by Grail TeamHelping AI to Play Hearthstone
AAIA’17 Data Mining Challenge: Helping AI to Play Hearthstone (https://knowledgepit.fedcsis.org/contest/view.php?id=120) took place between March 23 and May 15, 2017. It was organized under the auspices of the 12th International Symposium on Advances in Artificial Intelligence and Applications (AAIA’17, https://fedcsis.org/2017/aaia) and sponsored by Silver Bullet Solutions (http://www.silverbullet.pl/en/home/) and Polish Information Processing Society (http://www.pti.org.pl/English-Version).
This initiative was a part of our Grail project. The main objective in the competition was to construct a prediction model which would be able to foresee who is going to win, using only information about a single game state. Such models can be utilized in practice to improve performance of game state search heuristics, such as Monte Carlo Tree Search (MCTS), e.g. by reducing simulation times – instead of simulating until the end of the game we may simulate only k steps ahead and estimate the result of the game using the prediction model.
The dataset provided to participants contained examples of game states extracted from simulated Hearthstone play outs between weak AI players (i.e. the agents which were used to generate the data were choosing their in-game decisions at random). The participants were asked to predict winning chances of the first player from game states belonging to the test set and submit their predictions to the Knowledge Pit competition platform. In order to give participants a freedom of choosing a representation of the data which they want to use, the datasets were provided in two formats: in a tabular format (with a simplified representation) and as raw JSON files (with detailed game states).
Even though AAIA’17 Data Mining Challenge lasted for less than two months, it attracted attention of many researchers from domains of machine learning and artificial intelligence in video games. By the end of competition there were 296 teams from 28 countries registered in the challenge. Among them, 188 teams submitted at least one solution to the public leaderboard and 114 teams described their solution in a report uploaded to the Knowledge Pit platform. In total, we received 4067 submission, which makes this competition the most popular one among challenges organized at Knowledge Pit to this day. The official results were announced during the award ceremony at conference banquet. Two top ranked teams received money prizes. Moreover, seven teams were invited to present their solutions during a special session at the conference.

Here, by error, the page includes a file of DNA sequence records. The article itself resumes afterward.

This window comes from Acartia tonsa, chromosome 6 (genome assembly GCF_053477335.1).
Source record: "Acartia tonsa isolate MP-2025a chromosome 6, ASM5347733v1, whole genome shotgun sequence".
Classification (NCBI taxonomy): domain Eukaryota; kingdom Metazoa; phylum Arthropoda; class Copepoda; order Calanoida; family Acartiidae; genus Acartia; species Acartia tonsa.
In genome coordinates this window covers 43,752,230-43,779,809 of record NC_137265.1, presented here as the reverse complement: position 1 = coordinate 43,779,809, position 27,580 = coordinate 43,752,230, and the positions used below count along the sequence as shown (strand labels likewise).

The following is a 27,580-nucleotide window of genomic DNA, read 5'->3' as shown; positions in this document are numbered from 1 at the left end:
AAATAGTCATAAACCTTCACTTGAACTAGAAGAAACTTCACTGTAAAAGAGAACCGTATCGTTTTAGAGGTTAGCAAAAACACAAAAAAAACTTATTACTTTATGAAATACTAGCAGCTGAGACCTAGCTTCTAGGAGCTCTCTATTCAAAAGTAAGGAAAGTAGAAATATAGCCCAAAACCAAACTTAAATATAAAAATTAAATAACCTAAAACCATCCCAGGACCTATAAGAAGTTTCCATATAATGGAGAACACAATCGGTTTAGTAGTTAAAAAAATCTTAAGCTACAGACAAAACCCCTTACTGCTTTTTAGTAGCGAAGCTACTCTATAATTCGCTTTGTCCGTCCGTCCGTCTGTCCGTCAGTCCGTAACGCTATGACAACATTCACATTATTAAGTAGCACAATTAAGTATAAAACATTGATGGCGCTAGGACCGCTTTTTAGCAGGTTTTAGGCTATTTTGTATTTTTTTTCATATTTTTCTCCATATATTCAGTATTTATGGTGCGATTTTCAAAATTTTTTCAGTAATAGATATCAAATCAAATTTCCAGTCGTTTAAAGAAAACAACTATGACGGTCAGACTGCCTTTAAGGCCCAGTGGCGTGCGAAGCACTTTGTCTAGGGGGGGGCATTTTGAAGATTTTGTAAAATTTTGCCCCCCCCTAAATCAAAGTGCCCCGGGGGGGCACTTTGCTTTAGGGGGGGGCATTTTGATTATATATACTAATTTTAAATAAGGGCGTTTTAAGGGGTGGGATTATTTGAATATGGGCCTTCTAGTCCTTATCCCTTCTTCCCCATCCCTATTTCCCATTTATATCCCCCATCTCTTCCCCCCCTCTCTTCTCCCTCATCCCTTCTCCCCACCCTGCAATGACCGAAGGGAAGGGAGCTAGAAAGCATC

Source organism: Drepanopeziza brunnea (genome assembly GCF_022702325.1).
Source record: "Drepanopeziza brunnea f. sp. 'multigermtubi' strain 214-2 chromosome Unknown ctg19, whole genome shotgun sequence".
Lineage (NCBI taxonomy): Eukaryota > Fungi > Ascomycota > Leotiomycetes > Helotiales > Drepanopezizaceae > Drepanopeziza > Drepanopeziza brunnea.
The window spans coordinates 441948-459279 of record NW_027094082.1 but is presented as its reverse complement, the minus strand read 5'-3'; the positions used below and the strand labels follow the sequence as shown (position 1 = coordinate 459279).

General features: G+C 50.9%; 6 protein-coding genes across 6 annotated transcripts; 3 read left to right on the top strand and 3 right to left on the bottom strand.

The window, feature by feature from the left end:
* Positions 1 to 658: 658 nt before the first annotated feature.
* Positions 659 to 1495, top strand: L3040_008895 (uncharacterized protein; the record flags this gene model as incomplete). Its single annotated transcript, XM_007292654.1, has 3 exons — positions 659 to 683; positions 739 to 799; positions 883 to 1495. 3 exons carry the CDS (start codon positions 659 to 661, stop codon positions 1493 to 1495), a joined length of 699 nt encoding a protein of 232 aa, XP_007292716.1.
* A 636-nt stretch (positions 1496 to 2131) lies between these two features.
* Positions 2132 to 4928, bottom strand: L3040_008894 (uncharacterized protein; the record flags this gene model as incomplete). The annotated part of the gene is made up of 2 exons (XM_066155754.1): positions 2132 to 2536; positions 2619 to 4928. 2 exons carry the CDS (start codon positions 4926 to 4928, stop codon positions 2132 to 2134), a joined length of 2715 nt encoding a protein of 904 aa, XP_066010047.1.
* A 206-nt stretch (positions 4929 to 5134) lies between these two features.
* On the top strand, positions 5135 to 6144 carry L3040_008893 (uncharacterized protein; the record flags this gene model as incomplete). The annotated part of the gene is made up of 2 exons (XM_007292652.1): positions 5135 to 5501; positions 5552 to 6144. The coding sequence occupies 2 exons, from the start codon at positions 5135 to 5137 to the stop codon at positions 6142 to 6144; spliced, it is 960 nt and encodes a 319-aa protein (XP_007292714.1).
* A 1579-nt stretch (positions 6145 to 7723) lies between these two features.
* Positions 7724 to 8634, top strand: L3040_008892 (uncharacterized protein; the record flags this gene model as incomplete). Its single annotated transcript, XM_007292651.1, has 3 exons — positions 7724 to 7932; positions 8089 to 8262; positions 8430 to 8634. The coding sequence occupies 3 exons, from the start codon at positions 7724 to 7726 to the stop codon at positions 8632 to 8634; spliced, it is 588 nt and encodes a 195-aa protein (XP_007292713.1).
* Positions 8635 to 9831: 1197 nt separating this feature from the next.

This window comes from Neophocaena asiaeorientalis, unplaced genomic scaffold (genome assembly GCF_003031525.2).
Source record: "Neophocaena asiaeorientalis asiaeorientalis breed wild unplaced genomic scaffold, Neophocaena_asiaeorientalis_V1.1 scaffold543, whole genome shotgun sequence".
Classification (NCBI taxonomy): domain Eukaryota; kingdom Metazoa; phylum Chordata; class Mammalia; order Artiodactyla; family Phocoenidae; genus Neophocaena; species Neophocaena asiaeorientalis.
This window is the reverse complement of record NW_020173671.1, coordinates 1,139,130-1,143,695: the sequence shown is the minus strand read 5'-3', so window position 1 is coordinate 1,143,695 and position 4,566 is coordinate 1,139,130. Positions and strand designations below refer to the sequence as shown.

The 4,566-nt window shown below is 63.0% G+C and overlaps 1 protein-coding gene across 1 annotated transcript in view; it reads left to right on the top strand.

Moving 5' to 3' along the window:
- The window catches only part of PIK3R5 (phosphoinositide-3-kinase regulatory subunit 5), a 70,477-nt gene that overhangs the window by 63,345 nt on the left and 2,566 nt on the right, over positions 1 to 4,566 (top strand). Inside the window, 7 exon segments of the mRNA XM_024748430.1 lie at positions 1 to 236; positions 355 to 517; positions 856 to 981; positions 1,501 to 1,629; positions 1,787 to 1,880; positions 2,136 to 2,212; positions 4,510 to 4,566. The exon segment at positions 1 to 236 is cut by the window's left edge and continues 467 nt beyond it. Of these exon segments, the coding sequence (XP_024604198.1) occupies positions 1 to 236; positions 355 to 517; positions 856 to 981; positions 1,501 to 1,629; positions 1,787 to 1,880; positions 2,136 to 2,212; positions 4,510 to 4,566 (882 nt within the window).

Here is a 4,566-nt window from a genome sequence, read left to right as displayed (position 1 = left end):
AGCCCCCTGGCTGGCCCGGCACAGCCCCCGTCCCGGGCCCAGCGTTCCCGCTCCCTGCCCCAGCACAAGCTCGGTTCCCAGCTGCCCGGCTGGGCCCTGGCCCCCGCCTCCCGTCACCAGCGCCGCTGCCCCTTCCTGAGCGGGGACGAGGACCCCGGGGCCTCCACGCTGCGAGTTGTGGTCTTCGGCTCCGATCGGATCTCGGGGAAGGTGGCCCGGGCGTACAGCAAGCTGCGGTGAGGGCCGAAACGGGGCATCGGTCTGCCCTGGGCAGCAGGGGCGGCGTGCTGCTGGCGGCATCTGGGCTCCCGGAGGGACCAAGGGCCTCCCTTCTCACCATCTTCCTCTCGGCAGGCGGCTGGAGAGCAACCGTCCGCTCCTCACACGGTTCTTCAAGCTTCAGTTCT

During the conference we prepared a stand where participants were able to test their Hearthstone skills by playing against our AI bot. The games were played using our simple web app UI (http://126.96.36.199/grailstone). We received a lot of positive feedback regarding performance of the bot. From a few dozens of games played during the conference, a human player won only once, with an experienced Hearthstone player. Technically, our bot was based on the MCTS algorithm supported by a value network (i.e. a prediction model for the assessment of game states) and a simple policy network (a prediction model for the evaluation of possible actions). The first model was trained on data similar to the sets used in the competition. To train the second model, we used data about actions chosen by different artificial bots. This approach was a consequence of our limited access to data about games played between experienced human opponents. With an access to such data our AI bot would become even more challenging.
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